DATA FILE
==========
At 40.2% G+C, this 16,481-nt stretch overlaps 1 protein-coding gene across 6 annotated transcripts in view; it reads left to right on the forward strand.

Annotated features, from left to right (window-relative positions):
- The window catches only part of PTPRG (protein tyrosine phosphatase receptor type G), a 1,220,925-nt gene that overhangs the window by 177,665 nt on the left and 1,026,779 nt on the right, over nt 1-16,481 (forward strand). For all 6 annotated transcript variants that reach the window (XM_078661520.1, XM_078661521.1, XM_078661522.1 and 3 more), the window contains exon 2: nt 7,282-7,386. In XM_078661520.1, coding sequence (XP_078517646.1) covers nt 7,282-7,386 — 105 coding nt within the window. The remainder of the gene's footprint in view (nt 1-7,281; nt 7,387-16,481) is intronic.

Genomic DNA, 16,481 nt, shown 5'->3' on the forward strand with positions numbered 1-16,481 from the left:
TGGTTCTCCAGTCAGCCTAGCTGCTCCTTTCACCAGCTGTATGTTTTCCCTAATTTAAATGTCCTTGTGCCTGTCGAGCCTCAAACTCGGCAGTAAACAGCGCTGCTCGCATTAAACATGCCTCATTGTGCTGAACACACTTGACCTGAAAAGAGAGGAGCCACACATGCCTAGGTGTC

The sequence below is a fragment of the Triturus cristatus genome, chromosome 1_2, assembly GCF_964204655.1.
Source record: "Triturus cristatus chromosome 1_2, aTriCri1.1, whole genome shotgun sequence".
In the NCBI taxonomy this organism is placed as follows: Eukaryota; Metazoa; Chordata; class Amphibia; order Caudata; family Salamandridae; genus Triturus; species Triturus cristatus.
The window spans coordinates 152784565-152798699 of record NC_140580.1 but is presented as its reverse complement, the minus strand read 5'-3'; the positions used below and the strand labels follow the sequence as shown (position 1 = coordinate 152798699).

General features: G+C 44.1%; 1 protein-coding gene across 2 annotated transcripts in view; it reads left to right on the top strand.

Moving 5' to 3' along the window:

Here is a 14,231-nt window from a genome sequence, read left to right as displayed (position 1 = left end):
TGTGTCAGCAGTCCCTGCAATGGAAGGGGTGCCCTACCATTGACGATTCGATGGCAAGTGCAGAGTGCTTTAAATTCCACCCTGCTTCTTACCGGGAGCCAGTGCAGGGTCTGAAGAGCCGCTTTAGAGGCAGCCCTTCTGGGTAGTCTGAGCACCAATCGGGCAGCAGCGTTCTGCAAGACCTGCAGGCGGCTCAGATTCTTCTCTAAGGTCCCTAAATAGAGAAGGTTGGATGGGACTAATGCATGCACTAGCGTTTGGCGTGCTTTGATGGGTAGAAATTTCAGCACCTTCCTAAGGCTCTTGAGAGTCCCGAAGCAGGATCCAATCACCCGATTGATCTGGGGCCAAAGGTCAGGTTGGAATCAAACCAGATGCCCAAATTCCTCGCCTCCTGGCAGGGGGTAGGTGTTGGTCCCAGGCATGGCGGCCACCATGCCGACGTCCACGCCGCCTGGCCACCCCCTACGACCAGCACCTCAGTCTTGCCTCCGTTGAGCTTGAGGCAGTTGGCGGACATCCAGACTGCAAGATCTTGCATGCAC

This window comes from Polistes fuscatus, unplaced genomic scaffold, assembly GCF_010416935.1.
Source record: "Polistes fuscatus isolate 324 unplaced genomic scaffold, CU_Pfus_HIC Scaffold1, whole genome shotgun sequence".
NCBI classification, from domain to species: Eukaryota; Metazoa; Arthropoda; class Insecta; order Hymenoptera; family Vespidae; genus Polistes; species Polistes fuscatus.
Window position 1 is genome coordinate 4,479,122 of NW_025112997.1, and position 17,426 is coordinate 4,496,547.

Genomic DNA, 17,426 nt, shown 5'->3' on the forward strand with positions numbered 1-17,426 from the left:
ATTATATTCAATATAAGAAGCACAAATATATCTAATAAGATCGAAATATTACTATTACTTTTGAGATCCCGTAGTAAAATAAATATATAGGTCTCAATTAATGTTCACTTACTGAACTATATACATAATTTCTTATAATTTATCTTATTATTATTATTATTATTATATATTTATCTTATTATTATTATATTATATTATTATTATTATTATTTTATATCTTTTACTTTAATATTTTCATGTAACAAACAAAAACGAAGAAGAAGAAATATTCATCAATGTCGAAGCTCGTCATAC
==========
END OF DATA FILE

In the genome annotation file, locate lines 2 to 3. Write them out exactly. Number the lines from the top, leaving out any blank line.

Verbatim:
Annotated features, from left to right (window-relative positions):
- The window catches only part of PTPRG (protein tyrosine phosphatase receptor type G), a 1,220,925-nt gene that overhangs the window by 177,665 nt on the left and 1,026,779 nt on the right, over nt 1-16,481 (forward strand). For all 6 annotated transcript variants that reach the window (XM_078661520.1, XM_078661521.1, XM_078661522.1 and 3 more), the window contains exon 2: nt 7,282-7,386. In XM_078661520.1, coding sequence (XP_078517646.1) covers nt 7,282-7,386 — 105 coding nt within the window. The remainder of the gene's footprint in view (nt 1-7,281; nt 7,387-16,481) is intronic.